A. In addition, the shrub planting near the weeping cherry has been eliminated to make this ornamental tree more prominent. All elements of the design drawn and illustrated with the proper symbols and textures, including the following:
1. The arbor is partially open for filtered sun and to support vines. The house, property lines, and all elements and edges of spaces that are com­mon to all these drawings should be drawn first (Figure 12-82). Other notes that help explain the design to the clients
7. However, no plant materials, textures, shadows, or labels should be drawn. The title block infor­mation, north arrow, scale, and borders should also be completed at this time. However, a close inspection will also reveal a number of subtle changes. The western side of the house has been treated in a manner very much like the preliminary design. SUMMARY
The master plan is the end of the design phase of the design process. Figure 12-83
An example of a master plan. Kent, the landscape designer, undertook another study of the design to incorporate a few revisions and refinements. In preparing the master plan, special study is given to the materials and appearance of the design. Walls, fences, steps, and other structures; overhead structures may need to be shown on a separate drawing so they do not become confused with pavement, plant materials, and so on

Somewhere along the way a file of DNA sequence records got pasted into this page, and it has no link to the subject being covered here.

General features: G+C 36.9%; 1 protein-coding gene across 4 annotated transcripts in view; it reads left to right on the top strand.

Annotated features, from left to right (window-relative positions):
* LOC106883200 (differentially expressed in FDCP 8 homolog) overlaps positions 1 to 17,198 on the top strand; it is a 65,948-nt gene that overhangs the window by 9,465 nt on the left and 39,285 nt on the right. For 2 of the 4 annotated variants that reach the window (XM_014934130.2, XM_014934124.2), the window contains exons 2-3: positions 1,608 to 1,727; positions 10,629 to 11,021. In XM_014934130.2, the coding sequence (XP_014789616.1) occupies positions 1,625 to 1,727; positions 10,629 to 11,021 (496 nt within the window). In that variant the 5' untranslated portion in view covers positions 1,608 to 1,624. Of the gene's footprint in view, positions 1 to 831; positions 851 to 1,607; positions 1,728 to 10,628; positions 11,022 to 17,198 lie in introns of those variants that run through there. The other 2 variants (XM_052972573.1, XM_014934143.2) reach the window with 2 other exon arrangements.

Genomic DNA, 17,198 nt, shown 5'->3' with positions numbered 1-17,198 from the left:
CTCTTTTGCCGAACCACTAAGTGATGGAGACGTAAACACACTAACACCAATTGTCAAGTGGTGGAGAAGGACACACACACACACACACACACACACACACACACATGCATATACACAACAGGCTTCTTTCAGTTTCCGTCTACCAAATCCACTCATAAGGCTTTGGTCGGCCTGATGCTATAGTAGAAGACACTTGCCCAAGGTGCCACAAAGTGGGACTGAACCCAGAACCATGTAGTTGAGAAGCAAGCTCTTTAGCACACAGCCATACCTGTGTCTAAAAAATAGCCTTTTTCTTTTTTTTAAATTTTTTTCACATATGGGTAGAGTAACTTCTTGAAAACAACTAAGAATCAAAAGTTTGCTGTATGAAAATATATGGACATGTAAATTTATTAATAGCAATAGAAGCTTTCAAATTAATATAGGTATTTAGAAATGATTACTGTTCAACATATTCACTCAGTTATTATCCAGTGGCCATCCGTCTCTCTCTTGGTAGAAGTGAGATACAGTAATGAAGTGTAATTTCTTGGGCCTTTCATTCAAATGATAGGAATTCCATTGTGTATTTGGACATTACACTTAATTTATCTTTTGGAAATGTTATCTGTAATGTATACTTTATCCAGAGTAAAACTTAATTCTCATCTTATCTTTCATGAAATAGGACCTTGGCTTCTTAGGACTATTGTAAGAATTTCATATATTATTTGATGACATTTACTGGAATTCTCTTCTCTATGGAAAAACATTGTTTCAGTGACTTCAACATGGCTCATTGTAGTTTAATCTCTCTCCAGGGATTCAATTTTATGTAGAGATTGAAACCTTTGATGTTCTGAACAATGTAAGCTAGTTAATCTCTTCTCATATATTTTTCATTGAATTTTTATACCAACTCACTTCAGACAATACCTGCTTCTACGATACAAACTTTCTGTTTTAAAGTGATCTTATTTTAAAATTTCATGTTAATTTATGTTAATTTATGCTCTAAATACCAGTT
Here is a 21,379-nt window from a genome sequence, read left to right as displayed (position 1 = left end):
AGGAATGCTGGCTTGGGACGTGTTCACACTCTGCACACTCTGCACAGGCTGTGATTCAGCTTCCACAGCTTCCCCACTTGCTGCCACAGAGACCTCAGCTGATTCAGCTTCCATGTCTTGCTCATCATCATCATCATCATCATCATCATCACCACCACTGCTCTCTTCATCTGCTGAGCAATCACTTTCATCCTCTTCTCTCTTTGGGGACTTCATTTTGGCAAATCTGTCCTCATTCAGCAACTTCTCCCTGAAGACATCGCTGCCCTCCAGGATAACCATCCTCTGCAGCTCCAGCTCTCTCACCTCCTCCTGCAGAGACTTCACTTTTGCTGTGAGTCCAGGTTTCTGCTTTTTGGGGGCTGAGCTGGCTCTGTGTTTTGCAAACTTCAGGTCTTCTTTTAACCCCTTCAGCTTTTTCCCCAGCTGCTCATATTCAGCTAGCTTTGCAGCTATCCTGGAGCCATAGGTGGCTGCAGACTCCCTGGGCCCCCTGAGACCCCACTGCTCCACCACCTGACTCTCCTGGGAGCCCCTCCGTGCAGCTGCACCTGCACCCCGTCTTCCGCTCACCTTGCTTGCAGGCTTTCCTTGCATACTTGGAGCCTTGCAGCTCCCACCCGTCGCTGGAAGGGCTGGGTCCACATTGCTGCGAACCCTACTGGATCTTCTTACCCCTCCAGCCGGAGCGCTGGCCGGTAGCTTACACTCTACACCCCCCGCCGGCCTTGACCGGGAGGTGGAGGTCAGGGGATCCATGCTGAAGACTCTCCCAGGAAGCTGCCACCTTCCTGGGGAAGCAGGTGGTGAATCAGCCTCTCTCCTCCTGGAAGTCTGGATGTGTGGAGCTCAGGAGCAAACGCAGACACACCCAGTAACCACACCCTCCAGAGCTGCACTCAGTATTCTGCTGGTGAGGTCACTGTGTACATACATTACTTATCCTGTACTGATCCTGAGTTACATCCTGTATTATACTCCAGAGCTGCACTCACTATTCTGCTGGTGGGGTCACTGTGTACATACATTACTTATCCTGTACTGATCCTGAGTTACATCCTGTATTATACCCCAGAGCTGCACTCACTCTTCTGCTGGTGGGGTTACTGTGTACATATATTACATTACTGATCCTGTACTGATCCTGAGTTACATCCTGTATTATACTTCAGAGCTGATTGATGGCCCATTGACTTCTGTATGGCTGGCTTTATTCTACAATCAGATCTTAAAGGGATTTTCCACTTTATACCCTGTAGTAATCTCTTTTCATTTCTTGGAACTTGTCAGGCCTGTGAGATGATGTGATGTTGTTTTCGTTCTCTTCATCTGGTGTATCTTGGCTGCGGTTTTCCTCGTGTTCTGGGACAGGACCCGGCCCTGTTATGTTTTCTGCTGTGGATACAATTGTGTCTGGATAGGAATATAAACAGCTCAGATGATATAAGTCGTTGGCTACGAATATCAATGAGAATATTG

3. Outside walls of the house including doors and windows
Figure 12-81
A process for drawing plant materials in the master plan. This procedure will save the time needed to redraw all the lines and symbols that are common to the master plan and additional drawings. For plant materials drawn freehand, it is best to first use a circle template to lightly draw the outlines of plant masses as well as the
Figure 12-80
The edges of structural elements in the master plan can be drafted or drawn in CAD. You should understand the following about the master plan and its proposed materials:
• Factors that should be considered in determining the selection of materials
• Characteristics and potential uses of loose pavement materials including gravel and recycled materials
• Characteristics and potential uses of unit pavement materials including stone, concrete pavers, tile, brick, and wood
• Characteristics and potential uses of adhesive pave­ment materials such as concrete
• Design guidelines for composing pavement patterns
• Characteristics and potential uses of materials used in site structures including stone, brick, precast con­crete block, wood, and metal
• Design guidelines for composing materials in various site structures
• Design process steps for preparing the master plan and relation to preliminary design
• Graphic style of the master plan and information shown on it The master plan also en­sures that the landscape will be treated as a coordi­nated environment tailored to the specific site condi­tions and needs of the clients. Duncan Residence Master Plan
After reviewing the two preliminary plans (Figures 11-108 and 11-109), the Duncans decided on Preliminary Plan “B” (Figure 11-109). Existing areas of pavement such as driveway and walks

Updated: 01.11.2014 — 13:29